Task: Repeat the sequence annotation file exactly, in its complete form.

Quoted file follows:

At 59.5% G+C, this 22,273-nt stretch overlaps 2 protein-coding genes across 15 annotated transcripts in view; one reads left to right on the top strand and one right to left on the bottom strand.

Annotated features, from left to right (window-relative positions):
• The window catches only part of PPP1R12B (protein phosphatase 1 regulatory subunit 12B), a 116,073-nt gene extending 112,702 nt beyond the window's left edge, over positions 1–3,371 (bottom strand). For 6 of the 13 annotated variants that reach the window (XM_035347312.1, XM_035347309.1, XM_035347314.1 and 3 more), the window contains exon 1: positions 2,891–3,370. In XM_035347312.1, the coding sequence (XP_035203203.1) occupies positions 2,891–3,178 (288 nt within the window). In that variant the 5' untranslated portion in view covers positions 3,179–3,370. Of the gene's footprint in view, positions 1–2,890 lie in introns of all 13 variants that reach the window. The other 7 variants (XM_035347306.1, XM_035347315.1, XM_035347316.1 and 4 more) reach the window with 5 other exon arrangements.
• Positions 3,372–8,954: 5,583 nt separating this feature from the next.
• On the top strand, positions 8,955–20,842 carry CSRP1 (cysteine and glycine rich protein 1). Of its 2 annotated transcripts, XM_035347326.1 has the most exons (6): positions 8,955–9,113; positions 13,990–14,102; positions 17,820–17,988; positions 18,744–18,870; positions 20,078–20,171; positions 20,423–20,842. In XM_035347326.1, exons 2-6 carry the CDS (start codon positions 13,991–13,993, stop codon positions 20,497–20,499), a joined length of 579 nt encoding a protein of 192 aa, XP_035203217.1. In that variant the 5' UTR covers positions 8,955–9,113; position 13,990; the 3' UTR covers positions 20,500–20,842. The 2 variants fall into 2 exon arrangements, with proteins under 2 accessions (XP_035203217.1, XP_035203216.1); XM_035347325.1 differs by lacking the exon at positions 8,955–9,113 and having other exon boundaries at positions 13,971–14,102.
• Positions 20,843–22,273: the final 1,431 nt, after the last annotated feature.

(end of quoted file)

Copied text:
At 59.5% G+C, this 22,273-nt stretch overlaps 2 protein-coding genes across 15 annotated transcripts in view; one reads left to right on the top strand and one right to left on the bottom strand.

Annotated features, from left to right (window-relative positions):
• The window catches only part of PPP1R12B (protein phosphatase 1 regulatory subunit 12B), a 116,073-nt gene extending 112,702 nt beyond the window's left edge, over positions 1–3,371 (bottom strand). For 6 of the 13 annotated variants that reach the window (XM_035347312.1, XM_035347309.1, XM_035347314.1 and 3 more), the window contains exon 1: positions 2,891–3,370. In XM_035347312.1, the coding sequence (XP_035203203.1) occupies positions 2,891–3,178 (288 nt within the window). In that variant the 5' untranslated portion in view covers positions 3,179–3,370. Of the gene's footprint in view, positions 1–2,890 lie in introns of all 13 variants that reach the window. The other 7 variants (XM_035347306.1, XM_035347315.1, XM_035347316.1 and 4 more) reach the window with 5 other exon arrangements.
• Positions 3,372–8,954: 5,583 nt separating this feature from the next.
• On the top strand, positions 8,955–20,842 carry CSRP1 (cysteine and glycine rich protein 1). Of its 2 annotated transcripts, XM_035347326.1 has the most exons (6): positions 8,955–9,113; positions 13,990–14,102; positions 17,820–17,988; positions 18,744–18,870; positions 20,078–20,171; positions 20,423–20,842. In XM_035347326.1, exons 2-6 carry the CDS (start codon positions 13,991–13,993, stop codon positions 20,497–20,499), a joined length of 579 nt encoding a protein of 192 aa, XP_035203217.1. In that variant the 5' UTR covers positions 8,955–9,113; position 13,990; the 3' UTR covers positions 20,500–20,842. The 2 variants fall into 2 exon arrangements, with proteins under 2 accessions (XP_035203217.1, XP_035203216.1); XM_035347325.1 differs by lacking the exon at positions 8,955–9,113 and having other exon boundaries at positions 13,971–14,102.
• Positions 20,843–22,273: the final 1,431 nt, after the last annotated feature.